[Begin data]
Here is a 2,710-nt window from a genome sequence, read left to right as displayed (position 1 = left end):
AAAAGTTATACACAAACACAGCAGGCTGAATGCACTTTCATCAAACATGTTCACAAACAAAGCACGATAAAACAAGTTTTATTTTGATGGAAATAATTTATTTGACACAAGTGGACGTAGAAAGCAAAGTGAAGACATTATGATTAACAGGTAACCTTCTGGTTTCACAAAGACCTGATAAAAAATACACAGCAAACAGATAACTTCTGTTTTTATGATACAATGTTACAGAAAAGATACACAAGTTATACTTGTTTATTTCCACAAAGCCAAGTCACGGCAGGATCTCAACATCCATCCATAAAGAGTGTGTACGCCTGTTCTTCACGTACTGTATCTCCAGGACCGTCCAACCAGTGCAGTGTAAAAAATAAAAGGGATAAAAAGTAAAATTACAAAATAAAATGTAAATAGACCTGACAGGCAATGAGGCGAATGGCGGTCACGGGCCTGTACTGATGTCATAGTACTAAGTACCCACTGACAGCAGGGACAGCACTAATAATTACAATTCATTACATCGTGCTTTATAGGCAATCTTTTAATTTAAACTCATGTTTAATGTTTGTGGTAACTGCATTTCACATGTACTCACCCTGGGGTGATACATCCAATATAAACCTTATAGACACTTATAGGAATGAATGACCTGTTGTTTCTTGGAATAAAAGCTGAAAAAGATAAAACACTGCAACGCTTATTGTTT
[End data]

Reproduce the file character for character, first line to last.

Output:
Here is a 2,710-nt window from a genome sequence, read left to right as displayed (position 1 = left end):
AAAAGTTATACACAAACACAGCAGGCTGAATGCACTTTCATCAAACATGTTCACAAACAAAGCACGATAAAACAAGTTTTATTTTGATGGAAATAATTTATTTGACACAAGTGGACGTAGAAAGCAAAGTGAAGACATTATGATTAACAGGTAACCTTCTGGTTTCACAAAGACCTGATAAAAAATACACAGCAAACAGATAACTTCTGTTTTTATGATACAATGTTACAGAAAAGATACACAAGTTATACTTGTTTATTTCCACAAAGCCAAGTCACGGCAGGATCTCAACATCCATCCATAAAGAGTGTGTACGCCTGTTCTTCACGTACTGTATCTCCAGGACCGTCCAACCAGTGCAGTGTAAAAAATAAAAGGGATAAAAAGTAAAATTACAAAATAAAATGTAAATAGACCTGACAGGCAATGAGGCGAATGGCGGTCACGGGCCTGTACTGATGTCATAGTACTAAGTACCCACTGACAGCAGGGACAGCACTAATAATTACAATTCATTACATCGTGCTTTATAGGCAATCTTTTAATTTAAACTCATGTTTAATGTTTGTGGTAACTGCATTTCACATGTACTCACCCTGGGGTGATACATCCAATATAAACCTTATAGACACTTATAGGAATGAATGACCTGTTGTTTCTTGGAATAAAAGCTGAAAAAGATAAAACACTGCAACGCTTATTGTTT